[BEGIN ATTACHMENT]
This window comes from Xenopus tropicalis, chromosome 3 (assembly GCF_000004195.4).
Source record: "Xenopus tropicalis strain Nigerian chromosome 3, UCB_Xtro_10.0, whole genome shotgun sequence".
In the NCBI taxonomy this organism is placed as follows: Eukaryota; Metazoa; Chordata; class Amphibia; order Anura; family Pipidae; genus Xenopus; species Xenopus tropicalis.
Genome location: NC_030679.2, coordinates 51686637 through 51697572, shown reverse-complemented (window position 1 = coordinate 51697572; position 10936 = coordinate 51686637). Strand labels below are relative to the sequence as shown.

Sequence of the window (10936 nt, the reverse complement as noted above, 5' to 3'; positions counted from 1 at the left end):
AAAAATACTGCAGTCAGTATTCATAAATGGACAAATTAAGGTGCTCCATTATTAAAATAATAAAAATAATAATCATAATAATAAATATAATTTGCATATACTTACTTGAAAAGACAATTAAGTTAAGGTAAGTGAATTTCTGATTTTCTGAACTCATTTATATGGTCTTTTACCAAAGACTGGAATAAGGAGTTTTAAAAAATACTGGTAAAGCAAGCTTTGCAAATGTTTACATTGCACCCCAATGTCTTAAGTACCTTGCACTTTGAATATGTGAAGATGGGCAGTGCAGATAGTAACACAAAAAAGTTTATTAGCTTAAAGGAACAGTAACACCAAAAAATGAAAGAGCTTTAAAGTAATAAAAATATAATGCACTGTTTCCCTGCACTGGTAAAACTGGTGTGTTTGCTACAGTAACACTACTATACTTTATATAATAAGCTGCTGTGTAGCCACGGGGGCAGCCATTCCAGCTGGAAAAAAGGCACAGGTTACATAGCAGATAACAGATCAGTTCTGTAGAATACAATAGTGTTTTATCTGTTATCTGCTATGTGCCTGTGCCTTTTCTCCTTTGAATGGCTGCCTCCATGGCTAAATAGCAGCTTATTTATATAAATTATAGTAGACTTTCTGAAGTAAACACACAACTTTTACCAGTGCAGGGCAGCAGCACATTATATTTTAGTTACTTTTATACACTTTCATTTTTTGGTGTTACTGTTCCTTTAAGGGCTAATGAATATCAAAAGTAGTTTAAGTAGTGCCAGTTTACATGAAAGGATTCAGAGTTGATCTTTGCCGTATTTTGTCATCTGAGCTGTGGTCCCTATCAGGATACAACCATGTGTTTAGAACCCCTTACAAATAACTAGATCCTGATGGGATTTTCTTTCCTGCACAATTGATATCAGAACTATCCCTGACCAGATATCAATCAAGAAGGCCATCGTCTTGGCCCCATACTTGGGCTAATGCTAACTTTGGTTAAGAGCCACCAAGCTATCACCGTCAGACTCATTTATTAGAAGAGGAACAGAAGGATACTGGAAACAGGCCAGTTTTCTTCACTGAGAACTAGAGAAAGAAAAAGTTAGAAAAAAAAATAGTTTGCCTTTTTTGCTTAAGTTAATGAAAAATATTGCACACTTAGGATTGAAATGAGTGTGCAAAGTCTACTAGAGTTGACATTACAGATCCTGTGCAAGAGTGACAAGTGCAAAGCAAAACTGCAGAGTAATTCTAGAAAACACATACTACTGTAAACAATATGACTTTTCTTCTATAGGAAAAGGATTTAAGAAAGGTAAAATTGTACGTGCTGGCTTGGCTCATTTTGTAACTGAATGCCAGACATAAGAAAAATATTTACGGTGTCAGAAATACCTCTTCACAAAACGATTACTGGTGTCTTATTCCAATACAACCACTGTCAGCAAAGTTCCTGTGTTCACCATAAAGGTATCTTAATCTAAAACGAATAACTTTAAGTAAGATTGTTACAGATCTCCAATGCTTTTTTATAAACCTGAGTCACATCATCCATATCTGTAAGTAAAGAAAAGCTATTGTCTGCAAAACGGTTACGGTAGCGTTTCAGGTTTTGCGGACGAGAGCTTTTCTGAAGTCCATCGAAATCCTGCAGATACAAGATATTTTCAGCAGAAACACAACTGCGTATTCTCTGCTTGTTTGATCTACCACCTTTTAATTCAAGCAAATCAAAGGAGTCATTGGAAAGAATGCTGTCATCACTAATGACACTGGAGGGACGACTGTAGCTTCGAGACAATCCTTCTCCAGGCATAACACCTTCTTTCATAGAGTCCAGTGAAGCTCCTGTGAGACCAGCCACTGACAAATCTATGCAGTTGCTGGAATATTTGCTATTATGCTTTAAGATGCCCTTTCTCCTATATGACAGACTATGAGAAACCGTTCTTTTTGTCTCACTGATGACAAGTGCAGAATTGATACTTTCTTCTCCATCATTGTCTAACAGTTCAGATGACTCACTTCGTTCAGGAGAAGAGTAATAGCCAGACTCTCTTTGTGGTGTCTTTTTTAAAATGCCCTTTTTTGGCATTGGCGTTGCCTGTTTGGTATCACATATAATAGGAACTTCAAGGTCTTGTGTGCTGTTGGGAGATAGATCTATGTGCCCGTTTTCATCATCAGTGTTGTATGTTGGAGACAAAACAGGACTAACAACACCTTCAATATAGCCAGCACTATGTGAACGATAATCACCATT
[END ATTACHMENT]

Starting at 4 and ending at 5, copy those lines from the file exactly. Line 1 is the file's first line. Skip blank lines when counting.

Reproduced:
Genome location: NC_030679.2, coordinates 51686637 through 51697572, shown reverse-complemented (window position 1 = coordinate 51697572; position 10936 = coordinate 51686637). Strand labels below are relative to the sequence as shown.

Sequence of the window (10936 nt, the reverse complement as noted above, 5' to 3'; positions counted from 1 at the left end):